While we don’t know what Volkswagen will do with its Golf line after the ninth generation, we do know that the latest eighth-generation will only make it to America in the more expensive GTI and Golf R trims. The good news is that characterized by its lights in the grille, the 2021 Golf GTI is still rocking a six-speed manual and plaid seats. The somewhat bad news is that US buyers only get the ordinary GTI with its 245 horsepower and 273 pound-feet of torque; meanwhile, Europe gets to enjoy VW’s latest Golf flagship, the 296-horsepower GTI Clubsport.
The first Golf GTI Clubsport was launched in 2016 on the 40th anniversary of the hot hatch. That car was tuned to 261 horsepower and limited to 400 units, while the Clubsport S followed with 305 horses, only to set a front-drive lap record at the Nürburgring with pro driver Benjamin Leuchter behind the wheel. Four years later at 296 horsepower, the new series production Clubsport probably won’t do a 07:49.21 around the Nordschleife, yet it does come with an extra driving profile designed for attacking the Nürburgring at maximum velocities.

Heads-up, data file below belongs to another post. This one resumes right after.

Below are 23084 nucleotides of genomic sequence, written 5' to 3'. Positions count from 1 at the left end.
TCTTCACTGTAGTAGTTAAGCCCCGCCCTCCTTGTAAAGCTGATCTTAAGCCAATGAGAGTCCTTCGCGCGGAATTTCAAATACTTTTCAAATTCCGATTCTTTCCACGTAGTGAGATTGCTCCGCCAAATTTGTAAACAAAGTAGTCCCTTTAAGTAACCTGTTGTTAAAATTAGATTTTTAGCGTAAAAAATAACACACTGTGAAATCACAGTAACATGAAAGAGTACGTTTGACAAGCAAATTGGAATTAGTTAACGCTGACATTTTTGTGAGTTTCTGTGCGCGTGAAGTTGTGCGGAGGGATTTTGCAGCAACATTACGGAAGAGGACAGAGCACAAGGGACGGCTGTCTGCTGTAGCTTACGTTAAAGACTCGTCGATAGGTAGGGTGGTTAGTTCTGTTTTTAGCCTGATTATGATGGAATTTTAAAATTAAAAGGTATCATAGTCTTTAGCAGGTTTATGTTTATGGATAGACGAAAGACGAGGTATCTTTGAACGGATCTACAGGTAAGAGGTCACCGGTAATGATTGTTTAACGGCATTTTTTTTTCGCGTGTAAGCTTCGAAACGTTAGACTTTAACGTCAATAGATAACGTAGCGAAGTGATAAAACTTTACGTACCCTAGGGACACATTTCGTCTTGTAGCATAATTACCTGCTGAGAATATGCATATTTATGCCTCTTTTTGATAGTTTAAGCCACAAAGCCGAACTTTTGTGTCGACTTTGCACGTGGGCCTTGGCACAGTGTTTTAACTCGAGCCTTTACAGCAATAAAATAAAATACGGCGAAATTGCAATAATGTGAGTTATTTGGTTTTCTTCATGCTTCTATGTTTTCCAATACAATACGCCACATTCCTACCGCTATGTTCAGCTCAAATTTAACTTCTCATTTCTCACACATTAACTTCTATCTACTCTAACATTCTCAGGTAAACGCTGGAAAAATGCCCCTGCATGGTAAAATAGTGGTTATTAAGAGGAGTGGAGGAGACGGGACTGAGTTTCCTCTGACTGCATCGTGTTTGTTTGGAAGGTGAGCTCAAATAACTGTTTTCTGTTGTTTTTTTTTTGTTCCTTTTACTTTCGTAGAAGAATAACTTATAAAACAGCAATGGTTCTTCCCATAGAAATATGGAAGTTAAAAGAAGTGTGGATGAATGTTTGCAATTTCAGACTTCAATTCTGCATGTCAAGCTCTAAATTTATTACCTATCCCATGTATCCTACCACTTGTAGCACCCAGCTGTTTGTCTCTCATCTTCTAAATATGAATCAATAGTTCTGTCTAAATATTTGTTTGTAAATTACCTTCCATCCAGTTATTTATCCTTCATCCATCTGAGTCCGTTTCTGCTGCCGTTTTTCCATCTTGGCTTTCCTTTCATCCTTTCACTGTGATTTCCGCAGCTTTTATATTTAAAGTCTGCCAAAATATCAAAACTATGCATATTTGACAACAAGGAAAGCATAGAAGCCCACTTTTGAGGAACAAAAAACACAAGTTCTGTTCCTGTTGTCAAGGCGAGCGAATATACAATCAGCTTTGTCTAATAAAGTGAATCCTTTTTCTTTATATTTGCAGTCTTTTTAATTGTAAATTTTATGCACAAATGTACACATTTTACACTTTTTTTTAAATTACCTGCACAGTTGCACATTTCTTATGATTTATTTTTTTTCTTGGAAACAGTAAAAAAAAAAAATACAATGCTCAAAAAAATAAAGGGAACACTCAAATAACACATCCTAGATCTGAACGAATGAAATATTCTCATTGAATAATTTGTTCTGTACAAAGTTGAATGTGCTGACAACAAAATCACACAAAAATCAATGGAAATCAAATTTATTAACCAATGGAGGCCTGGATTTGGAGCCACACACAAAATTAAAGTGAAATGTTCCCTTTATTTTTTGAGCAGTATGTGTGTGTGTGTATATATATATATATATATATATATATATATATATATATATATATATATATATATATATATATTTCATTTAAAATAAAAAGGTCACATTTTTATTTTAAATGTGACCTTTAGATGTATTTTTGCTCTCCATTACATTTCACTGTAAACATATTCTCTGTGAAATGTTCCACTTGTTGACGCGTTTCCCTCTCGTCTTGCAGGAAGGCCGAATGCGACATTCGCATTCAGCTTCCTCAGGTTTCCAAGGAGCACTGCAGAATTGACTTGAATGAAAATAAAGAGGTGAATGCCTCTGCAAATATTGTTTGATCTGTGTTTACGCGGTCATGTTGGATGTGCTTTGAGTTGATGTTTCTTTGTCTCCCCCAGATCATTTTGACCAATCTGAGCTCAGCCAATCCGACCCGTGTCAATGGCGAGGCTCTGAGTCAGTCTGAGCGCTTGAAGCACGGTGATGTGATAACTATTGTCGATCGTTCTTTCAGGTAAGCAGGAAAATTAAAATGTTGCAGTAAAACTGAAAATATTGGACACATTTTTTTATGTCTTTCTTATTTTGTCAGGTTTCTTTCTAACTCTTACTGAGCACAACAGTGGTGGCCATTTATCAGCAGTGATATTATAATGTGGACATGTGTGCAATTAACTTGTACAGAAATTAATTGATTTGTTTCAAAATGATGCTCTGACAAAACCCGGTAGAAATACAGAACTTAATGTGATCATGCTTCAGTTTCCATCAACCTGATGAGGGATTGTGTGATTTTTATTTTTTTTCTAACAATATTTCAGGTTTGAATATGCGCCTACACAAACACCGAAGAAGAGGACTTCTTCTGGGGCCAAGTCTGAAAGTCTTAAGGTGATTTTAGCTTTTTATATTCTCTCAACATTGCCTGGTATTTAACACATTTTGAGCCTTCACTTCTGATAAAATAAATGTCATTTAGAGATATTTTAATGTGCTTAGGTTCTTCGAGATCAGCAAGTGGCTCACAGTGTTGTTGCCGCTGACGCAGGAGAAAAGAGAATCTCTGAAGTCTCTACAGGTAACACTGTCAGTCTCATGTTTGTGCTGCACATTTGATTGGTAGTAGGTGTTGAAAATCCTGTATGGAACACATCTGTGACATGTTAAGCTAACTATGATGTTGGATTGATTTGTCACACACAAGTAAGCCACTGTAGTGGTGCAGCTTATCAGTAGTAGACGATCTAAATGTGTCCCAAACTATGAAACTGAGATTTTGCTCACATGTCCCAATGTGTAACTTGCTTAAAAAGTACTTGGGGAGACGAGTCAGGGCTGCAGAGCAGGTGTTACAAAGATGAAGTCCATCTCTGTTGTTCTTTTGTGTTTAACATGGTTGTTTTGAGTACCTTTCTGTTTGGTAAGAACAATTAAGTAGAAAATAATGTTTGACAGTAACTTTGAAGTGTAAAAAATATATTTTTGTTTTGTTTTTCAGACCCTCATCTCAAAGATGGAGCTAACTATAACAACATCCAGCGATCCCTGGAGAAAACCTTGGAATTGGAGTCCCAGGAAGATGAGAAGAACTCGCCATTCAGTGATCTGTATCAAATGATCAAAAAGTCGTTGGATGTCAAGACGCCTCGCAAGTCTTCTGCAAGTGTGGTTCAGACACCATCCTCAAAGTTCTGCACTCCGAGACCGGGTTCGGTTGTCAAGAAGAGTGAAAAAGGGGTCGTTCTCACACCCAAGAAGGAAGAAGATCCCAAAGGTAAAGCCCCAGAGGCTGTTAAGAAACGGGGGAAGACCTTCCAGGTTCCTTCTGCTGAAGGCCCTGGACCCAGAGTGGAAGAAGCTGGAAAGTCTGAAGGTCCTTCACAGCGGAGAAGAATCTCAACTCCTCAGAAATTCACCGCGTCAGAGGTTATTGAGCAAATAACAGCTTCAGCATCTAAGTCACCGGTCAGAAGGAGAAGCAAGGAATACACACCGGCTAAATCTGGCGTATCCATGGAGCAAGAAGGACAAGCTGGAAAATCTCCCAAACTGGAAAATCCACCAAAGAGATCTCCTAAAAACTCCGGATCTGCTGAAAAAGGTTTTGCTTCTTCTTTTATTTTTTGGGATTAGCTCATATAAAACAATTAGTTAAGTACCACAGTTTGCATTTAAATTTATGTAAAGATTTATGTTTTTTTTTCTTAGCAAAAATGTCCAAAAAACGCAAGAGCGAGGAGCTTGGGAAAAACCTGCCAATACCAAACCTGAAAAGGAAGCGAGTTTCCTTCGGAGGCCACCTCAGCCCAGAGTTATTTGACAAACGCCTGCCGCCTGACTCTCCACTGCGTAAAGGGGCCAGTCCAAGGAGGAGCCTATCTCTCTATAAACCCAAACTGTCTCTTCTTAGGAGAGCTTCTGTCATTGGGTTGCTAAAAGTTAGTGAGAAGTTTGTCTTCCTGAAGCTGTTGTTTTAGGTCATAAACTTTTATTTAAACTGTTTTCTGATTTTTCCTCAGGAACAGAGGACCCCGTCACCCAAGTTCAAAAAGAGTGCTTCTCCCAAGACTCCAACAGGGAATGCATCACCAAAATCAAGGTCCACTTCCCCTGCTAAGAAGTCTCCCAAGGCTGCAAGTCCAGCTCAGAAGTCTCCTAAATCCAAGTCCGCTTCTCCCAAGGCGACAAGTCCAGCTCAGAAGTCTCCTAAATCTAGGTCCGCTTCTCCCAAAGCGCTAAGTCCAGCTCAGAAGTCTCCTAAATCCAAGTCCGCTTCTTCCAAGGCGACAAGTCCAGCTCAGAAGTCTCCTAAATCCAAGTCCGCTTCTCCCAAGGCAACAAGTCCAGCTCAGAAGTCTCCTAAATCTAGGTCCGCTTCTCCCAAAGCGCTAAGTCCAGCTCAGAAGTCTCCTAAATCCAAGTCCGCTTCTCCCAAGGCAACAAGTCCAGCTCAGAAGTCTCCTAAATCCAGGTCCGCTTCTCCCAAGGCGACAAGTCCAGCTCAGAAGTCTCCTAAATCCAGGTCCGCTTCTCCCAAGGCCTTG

Packing 295 foot-pounds along with those 296 horses, the 2021 GTI Clubsport’s standard electromechanical locking differential is now also included in the Vehicle Dynamics Manager’s network, which is a first in the Golf. In the GTI, this system only controls the electronic differential locks (XDS) and the lateral dynamics components of the optional DCC adaptive chassis control.
VW is promising more downforce as well thanks to the Clubsport’s larger front splitter, two-part roof spoiler, new diffuser and 0.39-inch drop in ride height. The 18-inch alloy wheels are standard.
As a finishing touch, Volkswagen replaced the GTI’s normally circular sport exhaust tailpipes with oval ones. Now, we just keep waiting for a Clubsport S that could beat not only the Honda Civic Type R’s Nürburgring time but perhaps also the mighty Renault Mégane R.S. Trophy-R’s.
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